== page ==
1. Nicholas J. Turland, Lance Chilton & J. Robert Press – Flora of the Cretan Area. Annotated checklist and atlas. – H.M.S.O., London, 1993 (ISBN 0-11-310043-4). xii + 439 pages, drawings and maps, laminated cover. Price: £29.95.

Crete and the Karpathos island group together have been singled out as the Cretan Area in Flora europaea and Med-Checklist, and are rightly famous for their original if relatively poor flora. This new inventory establishes the total of species presently known to occur and believed to be native in the area at 1706, and the rate of species endemism at almost exactly 10 % (171 species). Turland and Chilton are excellent experts of the Cretan flora, having collected extensively all over the island, and they were as qualified as anyone to write such a book. Such as they have defined their task, however, it is clearly beyond the capacities of a small author team, and would in fact have required a much more broadly based co-operative effort. Their book, as it now stands, provides a very sound and thorough inventory of the taxa, but is just a first rough attempt at assessing their distribution in detail. In other words, the 1738 distribution maps that make up the better half of the book give, on average, about 50 % of the distributional record that is presently available in either published or unpublished form (as I found when comparing the data held for the genus Silene in the "Flora hellenica database" in Copenhagen with the published maps). In many ways, it is a pity that the authors did not take the time and seek co-operation from those holding relevant information. The inexplicable haste with which the book has been run through the press is also reflected in a number of fairly elementary if not immediately obvious errors, of which the following caught my eye during a cursory screening: the maps for Cheilanthes persica (N° 34) and Cosentinia vellea (N° 35) were switched; the map for (188) Minuartia verna subsp. attica appears under (189) M. wettsteinii, that for the latter under (190) Moenchia graeca, which in turn is mapped under N° 188; finally, the maps for (1286) Horstrissea and (1287) Hydrocotyle were not published at all, and in their stead one will find second copies of the maps for (1276) Eryngium maritimum and (1277) E. ternatum. Well, perhaps its imperfections will make the present book a better stimulus for ongoing investigation of the Cretan flora than a more complete and careful version would have been. However preliminary, it is the result of enthusiastic and dedicated work, and is as such commendable.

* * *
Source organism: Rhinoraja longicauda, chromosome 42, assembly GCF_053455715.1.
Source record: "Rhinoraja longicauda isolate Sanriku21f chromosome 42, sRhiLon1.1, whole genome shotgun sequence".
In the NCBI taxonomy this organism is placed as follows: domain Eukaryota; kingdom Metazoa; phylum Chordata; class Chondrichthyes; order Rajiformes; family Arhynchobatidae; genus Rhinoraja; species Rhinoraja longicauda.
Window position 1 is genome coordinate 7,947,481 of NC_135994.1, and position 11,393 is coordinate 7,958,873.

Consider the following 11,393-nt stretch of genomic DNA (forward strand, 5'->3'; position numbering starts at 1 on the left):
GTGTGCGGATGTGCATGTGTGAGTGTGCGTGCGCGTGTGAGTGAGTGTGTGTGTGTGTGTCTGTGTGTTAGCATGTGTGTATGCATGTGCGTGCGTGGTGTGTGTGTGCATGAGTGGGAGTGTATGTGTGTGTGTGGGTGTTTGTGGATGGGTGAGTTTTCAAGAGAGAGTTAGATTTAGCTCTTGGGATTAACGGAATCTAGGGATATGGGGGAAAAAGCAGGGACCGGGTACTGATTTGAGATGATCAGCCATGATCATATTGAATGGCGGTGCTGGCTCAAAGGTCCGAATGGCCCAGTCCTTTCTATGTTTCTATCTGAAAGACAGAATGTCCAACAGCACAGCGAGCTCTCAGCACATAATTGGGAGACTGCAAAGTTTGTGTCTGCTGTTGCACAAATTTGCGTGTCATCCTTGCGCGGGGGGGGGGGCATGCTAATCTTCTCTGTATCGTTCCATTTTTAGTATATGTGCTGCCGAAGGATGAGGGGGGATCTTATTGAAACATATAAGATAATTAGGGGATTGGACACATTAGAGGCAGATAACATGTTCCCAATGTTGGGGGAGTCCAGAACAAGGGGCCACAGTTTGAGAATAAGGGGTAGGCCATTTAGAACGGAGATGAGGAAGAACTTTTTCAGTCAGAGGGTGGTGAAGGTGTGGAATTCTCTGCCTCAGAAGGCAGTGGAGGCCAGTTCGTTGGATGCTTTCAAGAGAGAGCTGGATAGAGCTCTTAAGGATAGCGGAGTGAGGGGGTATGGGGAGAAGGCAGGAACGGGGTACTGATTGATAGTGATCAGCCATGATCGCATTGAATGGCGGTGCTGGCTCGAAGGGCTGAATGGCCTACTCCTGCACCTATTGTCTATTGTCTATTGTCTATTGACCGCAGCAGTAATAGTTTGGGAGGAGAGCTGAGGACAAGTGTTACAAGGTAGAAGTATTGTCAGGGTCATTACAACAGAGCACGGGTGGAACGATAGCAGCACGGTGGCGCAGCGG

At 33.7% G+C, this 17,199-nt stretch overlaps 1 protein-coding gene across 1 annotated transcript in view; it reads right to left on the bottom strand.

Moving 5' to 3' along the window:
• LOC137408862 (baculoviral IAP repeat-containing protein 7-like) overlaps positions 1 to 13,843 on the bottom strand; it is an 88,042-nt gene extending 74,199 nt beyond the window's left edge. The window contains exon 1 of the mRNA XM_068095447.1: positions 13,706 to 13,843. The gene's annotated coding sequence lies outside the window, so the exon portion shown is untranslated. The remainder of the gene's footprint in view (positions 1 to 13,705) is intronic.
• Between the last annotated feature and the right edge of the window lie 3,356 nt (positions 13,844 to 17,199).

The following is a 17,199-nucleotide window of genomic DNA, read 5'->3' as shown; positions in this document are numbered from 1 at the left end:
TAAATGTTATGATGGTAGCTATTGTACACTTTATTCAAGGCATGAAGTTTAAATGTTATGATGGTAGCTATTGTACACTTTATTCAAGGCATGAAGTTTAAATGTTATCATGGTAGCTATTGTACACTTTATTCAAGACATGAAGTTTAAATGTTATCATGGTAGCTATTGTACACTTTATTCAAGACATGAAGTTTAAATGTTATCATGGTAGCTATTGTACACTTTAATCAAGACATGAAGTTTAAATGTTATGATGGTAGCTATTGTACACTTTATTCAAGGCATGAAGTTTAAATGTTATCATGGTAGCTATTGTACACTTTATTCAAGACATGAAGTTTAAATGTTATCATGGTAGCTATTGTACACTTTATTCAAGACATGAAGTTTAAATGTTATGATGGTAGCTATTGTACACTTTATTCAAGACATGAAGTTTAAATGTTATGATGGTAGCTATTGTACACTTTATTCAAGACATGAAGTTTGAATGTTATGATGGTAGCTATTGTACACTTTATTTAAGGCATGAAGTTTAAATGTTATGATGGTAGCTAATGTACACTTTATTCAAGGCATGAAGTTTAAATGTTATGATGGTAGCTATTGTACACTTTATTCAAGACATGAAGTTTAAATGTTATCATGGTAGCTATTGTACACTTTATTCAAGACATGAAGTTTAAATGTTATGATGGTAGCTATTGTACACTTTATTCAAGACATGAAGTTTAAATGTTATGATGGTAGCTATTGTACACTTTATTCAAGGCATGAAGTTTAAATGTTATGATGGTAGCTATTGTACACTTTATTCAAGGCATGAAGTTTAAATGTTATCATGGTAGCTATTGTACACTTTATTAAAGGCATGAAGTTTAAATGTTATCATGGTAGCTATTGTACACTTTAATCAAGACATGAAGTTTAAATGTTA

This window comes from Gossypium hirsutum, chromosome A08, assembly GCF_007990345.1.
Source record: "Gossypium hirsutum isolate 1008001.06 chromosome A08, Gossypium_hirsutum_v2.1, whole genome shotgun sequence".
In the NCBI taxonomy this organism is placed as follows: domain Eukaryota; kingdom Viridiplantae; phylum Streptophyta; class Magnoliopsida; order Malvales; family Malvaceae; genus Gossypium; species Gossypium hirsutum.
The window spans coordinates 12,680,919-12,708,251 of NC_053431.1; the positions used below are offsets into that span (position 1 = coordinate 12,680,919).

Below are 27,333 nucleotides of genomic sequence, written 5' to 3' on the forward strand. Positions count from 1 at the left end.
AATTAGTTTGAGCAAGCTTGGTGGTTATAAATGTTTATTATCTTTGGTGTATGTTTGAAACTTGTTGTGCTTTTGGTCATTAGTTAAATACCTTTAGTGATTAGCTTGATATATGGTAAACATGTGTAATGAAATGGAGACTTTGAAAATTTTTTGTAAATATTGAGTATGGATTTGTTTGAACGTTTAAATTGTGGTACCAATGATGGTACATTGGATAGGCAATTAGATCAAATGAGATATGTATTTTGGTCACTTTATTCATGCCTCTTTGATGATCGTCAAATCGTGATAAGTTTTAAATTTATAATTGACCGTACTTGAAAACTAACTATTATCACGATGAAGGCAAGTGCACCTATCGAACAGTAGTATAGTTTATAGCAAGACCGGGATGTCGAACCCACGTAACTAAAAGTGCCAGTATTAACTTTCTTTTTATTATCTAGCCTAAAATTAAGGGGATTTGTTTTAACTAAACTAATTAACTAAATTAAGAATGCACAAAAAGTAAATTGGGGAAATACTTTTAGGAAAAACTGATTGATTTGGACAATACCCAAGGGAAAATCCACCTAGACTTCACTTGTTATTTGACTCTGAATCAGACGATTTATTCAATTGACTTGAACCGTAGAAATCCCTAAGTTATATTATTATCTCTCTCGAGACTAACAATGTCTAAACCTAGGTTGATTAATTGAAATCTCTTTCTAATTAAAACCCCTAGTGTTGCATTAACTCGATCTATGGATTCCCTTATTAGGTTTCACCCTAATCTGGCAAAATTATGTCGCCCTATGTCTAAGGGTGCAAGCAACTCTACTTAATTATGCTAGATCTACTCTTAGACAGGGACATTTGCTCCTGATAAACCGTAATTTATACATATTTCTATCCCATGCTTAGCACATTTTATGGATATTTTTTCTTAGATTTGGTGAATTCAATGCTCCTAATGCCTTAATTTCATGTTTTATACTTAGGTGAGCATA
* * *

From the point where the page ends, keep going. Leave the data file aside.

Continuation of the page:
1. Loutfy Boulos – Flora of Egypt. Checklist. – Al Hadara, Cairo, 1995 (ISBN 977-5429-08-0). xii + 283 pages, map, laminated cover.

This is a synonymic list of 2121 species (27 cultivated Gramineae, the remainder either native or naturalized) and 153 infraspecific taxa of vascular plants growing in Egypt, with their correct names and principal synonyms, and with a statement of their occurrence in the 8 biogeographical divisions of the country. Much progress has been made in the 20 years since the second edition of Vivi Täckholm’s Student Flora of Egypt was published, so that an updated inventory was badly needed. For example, the number of species known from the Sinai Peninsula has almost doubled during that time. Yet, perhaps surprisingly, the number of recorded species is virtually unchanged on balance, the additions being outweighed by the lumping of taxa and the elimination of erroneous records. A list of the 56 species and 5 varieties believed to be endemic to Egypt is included, and some infraspecific new combinations are validated in a cursory way (e.g. in Heliotropium, Orobanche, and Cyperus).

  1. D. Heller & C. C. Heyn – Conspectus florae orientalis. An annotated catalogue of the flora of the Middle East. Fascicle 5-9. – Israel Academy of Sciences and Humanities, Jerusalem, 1990, 1991, 1993, 1993, 1994 (ISBN 965-208-094-2, 105-1, -107-8, -108-6, -109-4). xii + 79, xii + 191, xii + 53, xii + 174, xiv + 171 pages, 5 paper fascicles each with the same two extra folded maps and a Hebrew title page.